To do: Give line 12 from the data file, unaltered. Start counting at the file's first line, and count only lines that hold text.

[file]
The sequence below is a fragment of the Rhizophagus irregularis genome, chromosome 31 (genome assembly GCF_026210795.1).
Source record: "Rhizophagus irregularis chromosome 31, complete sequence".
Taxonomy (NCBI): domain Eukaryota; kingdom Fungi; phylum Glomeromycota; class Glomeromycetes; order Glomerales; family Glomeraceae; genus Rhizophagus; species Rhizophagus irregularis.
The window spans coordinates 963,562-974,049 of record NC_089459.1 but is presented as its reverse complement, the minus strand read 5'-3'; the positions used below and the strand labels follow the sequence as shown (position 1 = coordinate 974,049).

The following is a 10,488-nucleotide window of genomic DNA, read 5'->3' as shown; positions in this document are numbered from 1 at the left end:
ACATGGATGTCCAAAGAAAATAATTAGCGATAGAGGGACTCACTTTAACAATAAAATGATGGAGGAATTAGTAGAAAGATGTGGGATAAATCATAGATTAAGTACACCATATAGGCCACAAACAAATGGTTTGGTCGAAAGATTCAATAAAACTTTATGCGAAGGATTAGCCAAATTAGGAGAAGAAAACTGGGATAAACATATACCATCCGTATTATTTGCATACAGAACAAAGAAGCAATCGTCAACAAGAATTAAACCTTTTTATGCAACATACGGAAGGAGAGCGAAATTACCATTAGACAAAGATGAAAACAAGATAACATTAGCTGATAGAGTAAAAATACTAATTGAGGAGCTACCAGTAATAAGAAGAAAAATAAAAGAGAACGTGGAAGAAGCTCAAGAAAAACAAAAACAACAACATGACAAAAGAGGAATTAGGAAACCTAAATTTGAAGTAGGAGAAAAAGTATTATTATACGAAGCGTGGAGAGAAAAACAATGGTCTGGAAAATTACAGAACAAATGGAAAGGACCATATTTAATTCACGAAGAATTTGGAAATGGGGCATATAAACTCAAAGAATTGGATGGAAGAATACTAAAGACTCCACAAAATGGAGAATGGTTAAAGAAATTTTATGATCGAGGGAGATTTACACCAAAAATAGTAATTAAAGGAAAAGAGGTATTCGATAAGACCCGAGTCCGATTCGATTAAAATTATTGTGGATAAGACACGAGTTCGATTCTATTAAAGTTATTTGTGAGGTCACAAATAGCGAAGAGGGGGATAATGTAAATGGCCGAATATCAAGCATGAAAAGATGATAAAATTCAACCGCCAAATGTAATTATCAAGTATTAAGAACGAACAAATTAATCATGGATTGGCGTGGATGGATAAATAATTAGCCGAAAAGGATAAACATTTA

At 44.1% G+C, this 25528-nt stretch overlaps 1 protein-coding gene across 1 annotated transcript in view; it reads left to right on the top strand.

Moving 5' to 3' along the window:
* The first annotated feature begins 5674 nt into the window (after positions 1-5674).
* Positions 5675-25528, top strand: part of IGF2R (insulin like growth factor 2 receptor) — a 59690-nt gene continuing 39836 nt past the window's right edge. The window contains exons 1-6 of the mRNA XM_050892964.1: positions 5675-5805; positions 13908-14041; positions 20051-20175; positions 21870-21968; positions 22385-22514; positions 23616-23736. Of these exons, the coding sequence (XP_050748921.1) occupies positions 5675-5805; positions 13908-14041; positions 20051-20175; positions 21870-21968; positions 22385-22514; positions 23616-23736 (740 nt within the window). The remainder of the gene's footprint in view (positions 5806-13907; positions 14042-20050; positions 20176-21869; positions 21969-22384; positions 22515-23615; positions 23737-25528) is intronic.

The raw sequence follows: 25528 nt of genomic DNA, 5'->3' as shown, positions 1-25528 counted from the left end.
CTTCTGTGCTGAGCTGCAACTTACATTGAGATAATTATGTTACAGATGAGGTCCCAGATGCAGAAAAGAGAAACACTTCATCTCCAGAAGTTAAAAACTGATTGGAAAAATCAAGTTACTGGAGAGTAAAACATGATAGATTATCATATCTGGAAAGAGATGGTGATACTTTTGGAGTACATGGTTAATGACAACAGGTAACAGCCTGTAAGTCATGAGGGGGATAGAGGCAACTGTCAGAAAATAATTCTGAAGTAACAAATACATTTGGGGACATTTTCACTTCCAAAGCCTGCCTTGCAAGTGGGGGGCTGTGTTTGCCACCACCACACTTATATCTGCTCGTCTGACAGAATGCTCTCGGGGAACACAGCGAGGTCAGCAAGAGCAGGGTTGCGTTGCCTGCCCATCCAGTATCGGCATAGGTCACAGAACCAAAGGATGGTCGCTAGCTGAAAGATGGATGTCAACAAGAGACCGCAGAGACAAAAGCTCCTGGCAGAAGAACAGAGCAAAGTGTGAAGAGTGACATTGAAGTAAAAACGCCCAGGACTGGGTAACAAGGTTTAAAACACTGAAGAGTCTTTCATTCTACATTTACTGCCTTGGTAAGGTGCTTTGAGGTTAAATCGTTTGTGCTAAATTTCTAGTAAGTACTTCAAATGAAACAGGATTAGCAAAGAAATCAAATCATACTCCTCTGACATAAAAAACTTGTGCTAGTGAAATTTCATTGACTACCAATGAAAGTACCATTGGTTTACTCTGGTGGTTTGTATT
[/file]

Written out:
CTTCTGTGCTGAGCTGCAACTTACATTGAGATAATTATGTTACAGATGAGGTCCCAGATGCAGAAAAGAGAAACACTTCATCTCCAGAAGTTAAAAACTGATTGGAAAAATCAAGTTACTGGAGAGTAAAACATGATAGATTATCATATCTGGAAAGAGATGGTGATACTTTTGGAGTACATGGTTAATGACAACAGGTAACAGCCTGTAAGTCATGAGGGGGATAGAGGCAACTGTCAGAAAATAATTCTGAAGTAACAAATACATTTGGGGACATTTTCACTTCCAAAGCCTGCCTTGCAAGTGGGGGGCTGTGTTTGCCACCACCACACTTATATCTGCTCGTCTGACAGAATGCTCTCGGGGAACACAGCGAGGTCAGCAAGAGCAGGGTTGCGTTGCCTGCCCATCCAGTATCGGCATAGGTCACAGAACCAAAGGATGGTCGCTAGCTGAAAGATGGATGTCAACAAGAGACCGCAGAGACAAAAGCTCCTGGCAGAAGAACAGAGCAAAGTGTGAAGAGTGACATTGAAGTAAAAACGCCCAGGACTGGGTAACAAGGTTTAAAACACTGAAGAGTCTTTCATTCTACATTTACTGCCTTGGTAAGGTGCTTTGAGGTTAAATCGTTTGTGCTAAATTTCTAGTAAGTACTTCAAATGAAACAGGATTAGCAAAGAAATCAAATCATACTCCTCTGACATAAAAAACTTGTGCTAGTGAAATTTCATTGACTACCAATGAAAGTACCATTGGTTTACTCTGGTGGTTTGTATT